Hundreds march in Paris to honor the Kurds who were killed by gunfire
On Monday, hundreds of people atteGunfirended a large demonstration in Paris (Dec. 26) to keep three Kurds who died in the French capital last week while a judge decided whether to charge the alleged shooter, Hundreds march in Paris.
The suspect, a 69-year-old French man, admitted to having a “pathological” hatred of foreigners and spent almost a day in a psychiatric facility before being returned to police custody on Sunday, officials said.
Friday’s shootings at a Kurdish cultural center and a nearby hair salon caused panic in the busy 10th district of the city, where there are many shops and restaurants and many Kurds.
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I hurt three more people in the attack, but none of their injuries were life-threatening, and one was already out of the hospital.
We killed three Kurds in 2013, and their deaths are still unsolved. Many people blame Turkey for these murders.
Many people in the Kurdish community are angry with the French security services because they say they didn’t do enough to stop the shooting.
Saturday, people’s anger boiled over, and for the second day in a row, they fought with police in the center of Paris after a tribute rally.
On Monday, hundreds of people marched through the 10th district, chanting in Kurdish, “Our martyrs do not die,” and calling for “truth and justice.”
After hearing about the terrorist incident on Friday, we decided to come right away,” a young woman told AFP. She was concerned for her safety, so she avoided giving her full name.
“The Turkish community and secret services scare us.”
Small altars with candles, flowers, and pictures of the three people who were shot and killed were set up on the sidewalk.
A procession went to another street in the same neighborhood where three Kurdistan Workers’ Party (PKK) members were killed in January 2013.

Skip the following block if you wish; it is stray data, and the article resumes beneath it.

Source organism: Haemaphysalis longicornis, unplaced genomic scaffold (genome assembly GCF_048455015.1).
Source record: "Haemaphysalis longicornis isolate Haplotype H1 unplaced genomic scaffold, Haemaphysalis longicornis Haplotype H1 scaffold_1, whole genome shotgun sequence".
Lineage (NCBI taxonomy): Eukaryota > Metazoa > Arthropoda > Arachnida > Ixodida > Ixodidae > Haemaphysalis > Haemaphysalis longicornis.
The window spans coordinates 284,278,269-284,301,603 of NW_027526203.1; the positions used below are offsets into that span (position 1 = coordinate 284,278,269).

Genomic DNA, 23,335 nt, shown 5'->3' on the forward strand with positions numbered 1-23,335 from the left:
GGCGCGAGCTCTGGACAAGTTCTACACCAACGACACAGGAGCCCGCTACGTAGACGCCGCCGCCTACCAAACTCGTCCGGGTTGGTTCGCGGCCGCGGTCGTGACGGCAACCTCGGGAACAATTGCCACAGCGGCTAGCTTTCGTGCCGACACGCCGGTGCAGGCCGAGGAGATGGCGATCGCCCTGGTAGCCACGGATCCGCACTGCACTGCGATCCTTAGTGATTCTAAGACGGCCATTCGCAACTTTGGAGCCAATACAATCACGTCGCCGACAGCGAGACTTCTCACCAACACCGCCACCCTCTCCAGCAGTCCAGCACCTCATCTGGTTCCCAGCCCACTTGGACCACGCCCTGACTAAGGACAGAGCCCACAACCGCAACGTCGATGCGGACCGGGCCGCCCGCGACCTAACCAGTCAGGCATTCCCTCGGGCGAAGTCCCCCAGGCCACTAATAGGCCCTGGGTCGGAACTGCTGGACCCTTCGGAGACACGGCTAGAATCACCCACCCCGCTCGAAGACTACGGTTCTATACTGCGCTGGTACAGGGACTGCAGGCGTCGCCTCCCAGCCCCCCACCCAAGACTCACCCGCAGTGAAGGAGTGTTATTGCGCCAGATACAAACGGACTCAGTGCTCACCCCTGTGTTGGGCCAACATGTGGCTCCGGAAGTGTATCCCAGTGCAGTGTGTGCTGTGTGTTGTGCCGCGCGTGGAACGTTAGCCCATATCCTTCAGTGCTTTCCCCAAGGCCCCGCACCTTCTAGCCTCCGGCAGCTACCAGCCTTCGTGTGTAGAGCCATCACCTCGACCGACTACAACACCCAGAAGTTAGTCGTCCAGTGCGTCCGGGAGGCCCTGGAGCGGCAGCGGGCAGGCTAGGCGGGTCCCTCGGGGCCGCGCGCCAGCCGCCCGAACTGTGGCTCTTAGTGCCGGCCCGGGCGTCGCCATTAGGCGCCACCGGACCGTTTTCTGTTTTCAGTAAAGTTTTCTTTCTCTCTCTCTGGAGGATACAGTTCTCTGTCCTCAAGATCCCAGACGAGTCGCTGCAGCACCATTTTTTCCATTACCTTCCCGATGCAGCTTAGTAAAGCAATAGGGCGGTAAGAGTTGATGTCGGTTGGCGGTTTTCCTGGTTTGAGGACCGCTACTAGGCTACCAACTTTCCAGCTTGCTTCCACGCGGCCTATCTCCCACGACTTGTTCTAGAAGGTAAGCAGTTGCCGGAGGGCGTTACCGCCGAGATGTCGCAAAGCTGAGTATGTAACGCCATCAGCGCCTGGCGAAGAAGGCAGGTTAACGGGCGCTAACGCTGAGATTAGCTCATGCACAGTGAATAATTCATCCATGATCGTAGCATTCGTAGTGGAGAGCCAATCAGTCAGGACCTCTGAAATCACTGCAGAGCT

HISTORY OF VIOLENCE
French media have called the suspect William M. He likes guns and has a history of breaking the law. He was released on bail earlier this month.
In 2016, a court in Seine-Saint-Denis found the retired train driver guilty of armed violence, but he filed an appeal.
He was found guilty of illegally having a gun a year later.
The suspect said that he first wanted to kill people in Seine-Saint-Denis, a suburb of Paris with many immigrants.
But he changed his mind because there weren’t many people around, and it was hard for him to reload his gun because of what he was wearing, the prosecutor said of the Friday shooting.
He then returned to his parent’s house and thought about going to the 10th district but decided against it.
He was charged with racist violence last year after he was said to have stabbed migrants and cut their tents with a sword in a park in eastern Paris.
The prosecutor in Paris said that the suspect, who was “depressed” and “suicidal,” told investigators he had wanted to kill migrants and foreigners for a long time, ever since his home was broken into in 2016.
The prosecutor said that when his parents’ house, a computer, and a smartphone were searched, they found no links to an extremist ideology.
The suspect said he got his gun from a shooting club member four years ago. He said he hid it at his parent’s house and had never used it.
The Kurds are an ethnic group of Muslims who live in Syria, Turkey, Iraq, and Iran. They are often called the world’s most prominent people without a state.